Steinberg Uses Neuroimaging Techniques
to Study How the Brain Works
Brett Steinberg is on a mission to change the way the human brain is studied. In the process, he hopes to help scientists and lay people better understand both the way the brain works and the way we age.
Steinberg, an assistant professor of psychology, uses functional neuro-imaging, known as fMRI, to examine neurological functioning and age-related changes in the brain. fMRI identifies the regions of the brain involved in performing specific tasks by detecting changes in the oxygen level of blood, Steinberg says. In use for about a decade, fMRIs quickly produce images with good spatial resolution.
"You can put people through cognitive tasks and see how different areas of the brain talk to each other," he says.
Researchers have used fMRIs to get a reasonably precise idea of where language resides, he says. The technique may also have the potential to aid in the diagnosis of degenerative disorders such as Alzheimer's disease.
"fMRI could be a useful diagnostic tool," Steinberg says. "It's a non-invasive way of studying how the brain works."
Steinberg is currently using fMRI to examine face and object processing. Researchers have been investigating the phenomenon since the 1970s, but fMRI has proven to offer unique benefits for studying it, he says.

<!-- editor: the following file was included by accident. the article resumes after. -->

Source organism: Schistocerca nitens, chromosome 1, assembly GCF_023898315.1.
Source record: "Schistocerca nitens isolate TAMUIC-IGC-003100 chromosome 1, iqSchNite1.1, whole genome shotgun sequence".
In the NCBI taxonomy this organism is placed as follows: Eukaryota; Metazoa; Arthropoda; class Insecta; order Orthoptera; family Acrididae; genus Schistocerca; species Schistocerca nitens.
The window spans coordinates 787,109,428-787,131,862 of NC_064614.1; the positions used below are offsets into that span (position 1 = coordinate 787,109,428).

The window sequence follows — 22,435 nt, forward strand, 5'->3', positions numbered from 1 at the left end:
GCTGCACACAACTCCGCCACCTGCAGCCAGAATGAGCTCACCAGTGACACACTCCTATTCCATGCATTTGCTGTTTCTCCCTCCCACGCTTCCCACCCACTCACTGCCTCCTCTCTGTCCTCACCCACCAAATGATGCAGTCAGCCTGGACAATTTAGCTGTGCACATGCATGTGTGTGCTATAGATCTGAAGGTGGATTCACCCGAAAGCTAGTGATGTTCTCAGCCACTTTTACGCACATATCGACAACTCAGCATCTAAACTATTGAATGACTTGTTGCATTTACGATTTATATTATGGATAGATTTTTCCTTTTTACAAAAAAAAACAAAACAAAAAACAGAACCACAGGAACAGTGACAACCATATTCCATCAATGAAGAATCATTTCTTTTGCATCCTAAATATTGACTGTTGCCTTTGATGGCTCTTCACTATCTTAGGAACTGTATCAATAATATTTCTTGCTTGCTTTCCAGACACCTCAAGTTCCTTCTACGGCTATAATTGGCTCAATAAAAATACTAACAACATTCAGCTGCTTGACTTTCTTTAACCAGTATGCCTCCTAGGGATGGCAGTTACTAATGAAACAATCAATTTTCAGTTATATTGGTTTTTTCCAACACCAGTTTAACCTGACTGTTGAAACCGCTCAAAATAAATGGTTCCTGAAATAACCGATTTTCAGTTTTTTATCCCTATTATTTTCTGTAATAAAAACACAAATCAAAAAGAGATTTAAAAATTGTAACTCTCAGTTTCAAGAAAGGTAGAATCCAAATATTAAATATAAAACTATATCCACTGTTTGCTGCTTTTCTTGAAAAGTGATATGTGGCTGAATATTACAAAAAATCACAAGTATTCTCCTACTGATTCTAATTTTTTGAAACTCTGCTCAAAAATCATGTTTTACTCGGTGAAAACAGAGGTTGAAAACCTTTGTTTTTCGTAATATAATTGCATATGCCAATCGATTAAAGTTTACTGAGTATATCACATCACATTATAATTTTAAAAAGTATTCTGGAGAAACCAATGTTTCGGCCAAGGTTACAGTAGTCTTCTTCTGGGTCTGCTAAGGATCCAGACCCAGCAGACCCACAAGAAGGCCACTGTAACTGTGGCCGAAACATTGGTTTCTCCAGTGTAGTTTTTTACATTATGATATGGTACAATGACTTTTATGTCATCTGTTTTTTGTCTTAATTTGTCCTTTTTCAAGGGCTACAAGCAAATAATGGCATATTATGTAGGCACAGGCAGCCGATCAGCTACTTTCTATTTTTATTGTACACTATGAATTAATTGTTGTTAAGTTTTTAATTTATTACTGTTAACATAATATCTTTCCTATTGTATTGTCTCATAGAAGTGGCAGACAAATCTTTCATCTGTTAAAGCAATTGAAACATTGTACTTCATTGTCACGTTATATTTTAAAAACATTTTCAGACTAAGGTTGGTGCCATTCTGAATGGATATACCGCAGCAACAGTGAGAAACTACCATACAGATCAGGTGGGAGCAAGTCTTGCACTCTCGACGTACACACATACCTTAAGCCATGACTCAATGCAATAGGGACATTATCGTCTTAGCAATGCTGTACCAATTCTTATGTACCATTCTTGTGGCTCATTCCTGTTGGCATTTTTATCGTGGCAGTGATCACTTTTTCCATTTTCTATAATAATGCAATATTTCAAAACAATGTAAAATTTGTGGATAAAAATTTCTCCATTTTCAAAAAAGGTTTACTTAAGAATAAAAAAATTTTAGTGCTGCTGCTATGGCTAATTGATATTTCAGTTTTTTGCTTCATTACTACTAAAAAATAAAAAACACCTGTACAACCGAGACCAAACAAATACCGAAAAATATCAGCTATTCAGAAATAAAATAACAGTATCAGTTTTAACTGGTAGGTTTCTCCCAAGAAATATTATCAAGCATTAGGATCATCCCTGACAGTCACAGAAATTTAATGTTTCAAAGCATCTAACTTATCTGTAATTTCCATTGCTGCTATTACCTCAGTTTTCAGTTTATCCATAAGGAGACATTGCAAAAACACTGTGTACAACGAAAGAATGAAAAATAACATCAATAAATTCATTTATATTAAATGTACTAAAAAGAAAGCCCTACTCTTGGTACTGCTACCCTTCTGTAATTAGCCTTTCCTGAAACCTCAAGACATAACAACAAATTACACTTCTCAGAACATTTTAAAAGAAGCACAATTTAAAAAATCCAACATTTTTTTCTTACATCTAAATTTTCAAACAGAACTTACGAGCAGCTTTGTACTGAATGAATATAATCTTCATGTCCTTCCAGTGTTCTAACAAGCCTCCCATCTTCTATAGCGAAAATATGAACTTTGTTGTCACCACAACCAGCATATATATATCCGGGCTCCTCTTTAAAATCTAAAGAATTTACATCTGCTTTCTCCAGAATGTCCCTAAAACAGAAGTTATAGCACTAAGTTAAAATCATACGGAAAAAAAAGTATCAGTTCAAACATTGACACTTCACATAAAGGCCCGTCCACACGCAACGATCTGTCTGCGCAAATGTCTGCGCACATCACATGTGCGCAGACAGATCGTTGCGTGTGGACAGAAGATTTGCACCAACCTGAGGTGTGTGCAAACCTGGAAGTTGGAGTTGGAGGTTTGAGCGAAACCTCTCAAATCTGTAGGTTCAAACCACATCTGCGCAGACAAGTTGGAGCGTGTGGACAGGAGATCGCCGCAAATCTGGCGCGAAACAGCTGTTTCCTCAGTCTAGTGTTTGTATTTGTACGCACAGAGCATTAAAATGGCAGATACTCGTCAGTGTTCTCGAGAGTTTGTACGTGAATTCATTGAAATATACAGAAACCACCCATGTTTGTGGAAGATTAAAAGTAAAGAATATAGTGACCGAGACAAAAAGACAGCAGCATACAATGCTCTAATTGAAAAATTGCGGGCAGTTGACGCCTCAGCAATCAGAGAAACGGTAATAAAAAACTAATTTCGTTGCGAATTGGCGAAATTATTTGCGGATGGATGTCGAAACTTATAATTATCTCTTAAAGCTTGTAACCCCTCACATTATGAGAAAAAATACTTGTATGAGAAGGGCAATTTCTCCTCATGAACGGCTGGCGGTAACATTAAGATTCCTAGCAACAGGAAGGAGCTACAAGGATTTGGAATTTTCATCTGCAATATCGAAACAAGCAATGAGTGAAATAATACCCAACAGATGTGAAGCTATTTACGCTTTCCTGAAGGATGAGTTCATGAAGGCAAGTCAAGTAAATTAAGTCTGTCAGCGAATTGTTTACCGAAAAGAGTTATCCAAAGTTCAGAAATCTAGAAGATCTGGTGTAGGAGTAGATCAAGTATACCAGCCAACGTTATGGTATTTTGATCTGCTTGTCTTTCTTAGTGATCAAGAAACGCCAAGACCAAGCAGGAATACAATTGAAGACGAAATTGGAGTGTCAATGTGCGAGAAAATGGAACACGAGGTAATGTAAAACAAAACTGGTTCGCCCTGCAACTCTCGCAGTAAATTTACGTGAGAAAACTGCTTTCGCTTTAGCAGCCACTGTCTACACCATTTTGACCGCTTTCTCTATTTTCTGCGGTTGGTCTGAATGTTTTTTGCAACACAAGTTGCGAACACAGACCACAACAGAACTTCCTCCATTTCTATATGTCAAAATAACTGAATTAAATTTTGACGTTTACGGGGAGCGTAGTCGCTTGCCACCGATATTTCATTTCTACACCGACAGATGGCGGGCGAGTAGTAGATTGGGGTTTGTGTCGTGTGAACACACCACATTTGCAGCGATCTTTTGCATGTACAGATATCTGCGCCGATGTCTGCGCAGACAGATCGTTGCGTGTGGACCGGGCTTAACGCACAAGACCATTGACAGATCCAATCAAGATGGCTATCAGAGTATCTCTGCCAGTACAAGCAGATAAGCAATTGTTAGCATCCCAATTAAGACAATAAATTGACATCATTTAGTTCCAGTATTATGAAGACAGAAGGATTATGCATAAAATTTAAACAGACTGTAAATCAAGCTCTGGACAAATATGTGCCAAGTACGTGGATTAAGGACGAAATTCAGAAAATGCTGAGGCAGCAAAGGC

In a recently completed study, Steinberg and his colleagues studied complex visual processing in five men between 20 and 30 years old with no history of neurologic or psychiatric illness. While being scanned in an MRI machine, each man was shown a drawing in the lower half of his visual field. Each then had to determine whether the drawing could be found in exactly the same form in another drawing that appeared in the upper half of his visual field.
In the control portion of the study, the men had to determine whether simpler images could be found in both parts of the visual field.
Analysis of the data revealed robust activity in several parts of the brain, Steinberg and his colleagues found.
The recent results were compared with results of other studies that examined patients with brain injuries.
"The diffuseness of this pattern is consistent with the observation that patients with lesions in diverse brain regions may perform poorly on tests of figure-ground discrimination," the researchers wrote.
An abstract of the study, titled "Functional Neuroanatomic Correlates of Complex Visual Processing: An fMRI Investigation," was published in the journal NeuroImage earlier this year.
Although this study only involved young men, Steinberg and his colleagues are currently reviewing follow-up data from older men between 70 and 85 years of age. Eventually, they hope this research will make an important contribution in the area of age-related changes in the brain.
"People do worse on a variety of cognitive tasks as they age," says Steinberg. "I hope to find out why."
Steinberg joined UConn's faculty this semester. He was previously a psychology postdoctoral fellow in the University of Michigan Medical Center's Department of Psychiatry. He received his Ph.D. in 1998 from the University of South Carolina.